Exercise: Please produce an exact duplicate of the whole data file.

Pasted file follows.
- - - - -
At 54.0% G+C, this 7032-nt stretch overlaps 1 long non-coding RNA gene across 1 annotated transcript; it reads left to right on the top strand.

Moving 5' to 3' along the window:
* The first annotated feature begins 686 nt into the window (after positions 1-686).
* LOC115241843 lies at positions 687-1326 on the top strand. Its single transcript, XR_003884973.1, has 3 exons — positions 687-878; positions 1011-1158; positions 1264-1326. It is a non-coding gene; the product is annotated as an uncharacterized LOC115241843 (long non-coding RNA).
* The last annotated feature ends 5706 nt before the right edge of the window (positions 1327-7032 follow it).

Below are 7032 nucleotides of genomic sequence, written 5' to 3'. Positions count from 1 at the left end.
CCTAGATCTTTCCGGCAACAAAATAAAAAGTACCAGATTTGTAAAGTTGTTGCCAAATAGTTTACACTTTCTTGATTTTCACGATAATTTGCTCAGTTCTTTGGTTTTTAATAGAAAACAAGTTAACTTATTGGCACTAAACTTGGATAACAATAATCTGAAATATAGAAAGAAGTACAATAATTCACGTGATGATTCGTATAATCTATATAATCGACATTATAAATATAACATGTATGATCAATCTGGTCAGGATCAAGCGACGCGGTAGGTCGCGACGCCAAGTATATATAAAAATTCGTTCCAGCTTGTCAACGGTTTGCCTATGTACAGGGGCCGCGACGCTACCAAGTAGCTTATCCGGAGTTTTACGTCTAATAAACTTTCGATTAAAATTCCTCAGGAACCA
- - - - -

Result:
At 54.0% G+C, this 7032-nt stretch overlaps 1 long non-coding RNA gene across 1 annotated transcript; it reads left to right on the top strand.

Moving 5' to 3' along the window:
* The first annotated feature begins 686 nt into the window (after positions 1-686).
* LOC115241843 lies at positions 687-1326 on the top strand. Its single transcript, XR_003884973.1, has 3 exons — positions 687-878; positions 1011-1158; positions 1264-1326. It is a non-coding gene; the product is annotated as an uncharacterized LOC115241843 (long non-coding RNA).
* The last annotated feature ends 5706 nt before the right edge of the window (positions 1327-7032 follow it).

Below are 7032 nucleotides of genomic sequence, written 5' to 3'. Positions count from 1 at the left end.
CCTAGATCTTTCCGGCAACAAAATAAAAAGTACCAGATTTGTAAAGTTGTTGCCAAATAGTTTACACTTTCTTGATTTTCACGATAATTTGCTCAGTTCTTTGGTTTTTAATAGAAAACAAGTTAACTTATTGGCACTAAACTTGGATAACAATAATCTGAAATATAGAAAGAAGTACAATAATTCACGTGATGATTCGTATAATCTATATAATCGACATTATAAATATAACATGTATGATCAATCTGGTCAGGATCAAGCGACGCGGTAGGTCGCGACGCCAAGTATATATAAAAATTCGTTCCAGCTTGTCAACGGTTTGCCTATGTACAGGGGCCGCGACGCTACCAAGTAGCTTATCCGGAGTTTTACGTCTAATAAACTTTCGATTAAAATTCCTCAGGAACCA